"I do," Helen replied, as she swept the hair back from her face. Her cheeks were flushed pink, and her breasts still heaved prettily from the exertion.

Alain's sour demeanour softened. He thrust his secateurs into the pocket of his apron, and climbed carefully down.

"So - what do you want?"

"To compliment you on your fine work, of course." Helen smiled at him provocatively. "There, at one end of the trellis, you have a wild rose, rampant and running in all directions, and here it is tamed, tucked in, its wildness cut away, and its blossoms peeping demurely from between the leaves. Do you have the same effect on your women?"

I wasn't sure if his grudging response was one of embarrassment, or appreciation of the compliment. "I like things to be neat and well-ordered. In a garden, that's possible."

"But not always in life," I remarked.

He ignored me and turned to Helen with a leer. "Yes, I am Alain Gaudin. At your service, mademoiselle."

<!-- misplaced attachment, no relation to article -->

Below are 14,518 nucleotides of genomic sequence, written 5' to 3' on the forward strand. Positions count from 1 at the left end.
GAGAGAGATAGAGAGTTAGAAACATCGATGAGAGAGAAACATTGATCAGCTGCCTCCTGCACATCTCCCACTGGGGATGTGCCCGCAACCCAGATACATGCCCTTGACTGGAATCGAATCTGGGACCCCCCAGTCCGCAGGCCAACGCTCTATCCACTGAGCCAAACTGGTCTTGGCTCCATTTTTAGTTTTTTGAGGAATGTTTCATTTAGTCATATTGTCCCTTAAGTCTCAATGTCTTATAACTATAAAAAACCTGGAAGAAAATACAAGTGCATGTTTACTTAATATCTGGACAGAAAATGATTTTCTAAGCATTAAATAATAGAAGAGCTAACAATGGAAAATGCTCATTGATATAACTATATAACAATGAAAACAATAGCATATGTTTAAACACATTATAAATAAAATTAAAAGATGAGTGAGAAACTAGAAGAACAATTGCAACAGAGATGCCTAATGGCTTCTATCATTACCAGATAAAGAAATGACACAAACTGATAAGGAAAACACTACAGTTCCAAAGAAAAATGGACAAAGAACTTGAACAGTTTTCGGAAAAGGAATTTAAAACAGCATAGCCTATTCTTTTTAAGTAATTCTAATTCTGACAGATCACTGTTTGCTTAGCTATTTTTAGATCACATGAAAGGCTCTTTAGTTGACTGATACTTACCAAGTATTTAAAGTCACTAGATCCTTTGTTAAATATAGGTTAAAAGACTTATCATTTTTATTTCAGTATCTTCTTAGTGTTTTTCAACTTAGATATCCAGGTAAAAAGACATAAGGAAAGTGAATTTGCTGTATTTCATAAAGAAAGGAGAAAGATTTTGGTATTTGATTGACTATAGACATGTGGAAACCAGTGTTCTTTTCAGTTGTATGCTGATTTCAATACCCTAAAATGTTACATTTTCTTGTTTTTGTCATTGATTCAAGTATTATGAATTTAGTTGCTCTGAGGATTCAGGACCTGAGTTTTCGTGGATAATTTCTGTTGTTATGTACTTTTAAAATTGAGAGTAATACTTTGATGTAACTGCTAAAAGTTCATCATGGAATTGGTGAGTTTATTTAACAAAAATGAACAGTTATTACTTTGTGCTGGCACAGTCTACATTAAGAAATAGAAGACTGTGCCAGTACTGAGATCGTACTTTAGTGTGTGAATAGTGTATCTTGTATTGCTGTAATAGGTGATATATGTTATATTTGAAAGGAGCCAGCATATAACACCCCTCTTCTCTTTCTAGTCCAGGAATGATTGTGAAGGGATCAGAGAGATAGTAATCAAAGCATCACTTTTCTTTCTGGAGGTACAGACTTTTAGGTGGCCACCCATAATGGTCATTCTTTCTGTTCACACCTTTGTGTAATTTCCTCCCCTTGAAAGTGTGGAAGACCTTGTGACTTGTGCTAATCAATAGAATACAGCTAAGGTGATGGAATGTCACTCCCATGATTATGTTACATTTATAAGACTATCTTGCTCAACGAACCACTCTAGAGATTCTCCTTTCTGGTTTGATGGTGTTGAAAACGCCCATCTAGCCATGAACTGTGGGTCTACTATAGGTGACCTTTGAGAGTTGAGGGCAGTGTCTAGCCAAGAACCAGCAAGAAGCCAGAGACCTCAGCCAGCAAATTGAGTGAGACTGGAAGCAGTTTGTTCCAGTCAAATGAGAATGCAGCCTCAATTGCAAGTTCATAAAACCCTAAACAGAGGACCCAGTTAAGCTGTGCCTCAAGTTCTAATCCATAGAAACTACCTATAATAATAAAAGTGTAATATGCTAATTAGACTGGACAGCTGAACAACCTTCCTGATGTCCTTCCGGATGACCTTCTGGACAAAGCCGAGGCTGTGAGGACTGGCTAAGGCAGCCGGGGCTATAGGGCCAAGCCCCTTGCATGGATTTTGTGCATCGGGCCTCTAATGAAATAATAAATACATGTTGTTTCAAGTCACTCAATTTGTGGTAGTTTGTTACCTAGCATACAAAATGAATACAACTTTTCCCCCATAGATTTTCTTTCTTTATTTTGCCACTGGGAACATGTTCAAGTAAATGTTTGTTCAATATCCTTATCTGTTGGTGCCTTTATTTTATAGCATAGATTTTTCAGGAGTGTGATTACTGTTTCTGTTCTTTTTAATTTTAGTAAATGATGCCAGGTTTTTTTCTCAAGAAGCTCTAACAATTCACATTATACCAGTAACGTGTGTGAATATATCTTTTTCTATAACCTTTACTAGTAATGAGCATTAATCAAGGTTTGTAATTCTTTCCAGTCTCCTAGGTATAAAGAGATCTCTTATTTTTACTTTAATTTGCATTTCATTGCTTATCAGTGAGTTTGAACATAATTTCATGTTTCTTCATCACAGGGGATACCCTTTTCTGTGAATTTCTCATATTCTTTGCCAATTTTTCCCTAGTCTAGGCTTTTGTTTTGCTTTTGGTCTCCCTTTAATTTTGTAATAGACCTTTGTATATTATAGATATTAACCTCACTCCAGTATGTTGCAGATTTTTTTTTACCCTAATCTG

"Alain of Françoise? ...and loving son of Estelle, late of Versailles?"

Alain's expression froze. He stared at Helen with suspicion. "Who are you? What do you want?"

"Just to talk to you about your family," I said. "We have something that might interest you." I withdrew the envelope from my pocket and showed it to him. "Do you know who this is?"

The man paled as he studied the writing and the postmark. "Yes," he said. "Suzanne Gaudin was my grandmother. Where did you get this?" There was the tension of a coiled spring in his voice. He almost hissed his question the second time. "Who gave you this envelope?"

I prised the fragile paper from his hand, and replaced it in my coat. "Perhaps it is soon time for your lunch break? There is a café down past the main gate. We could talk about it there, over a glass of wine, if you like."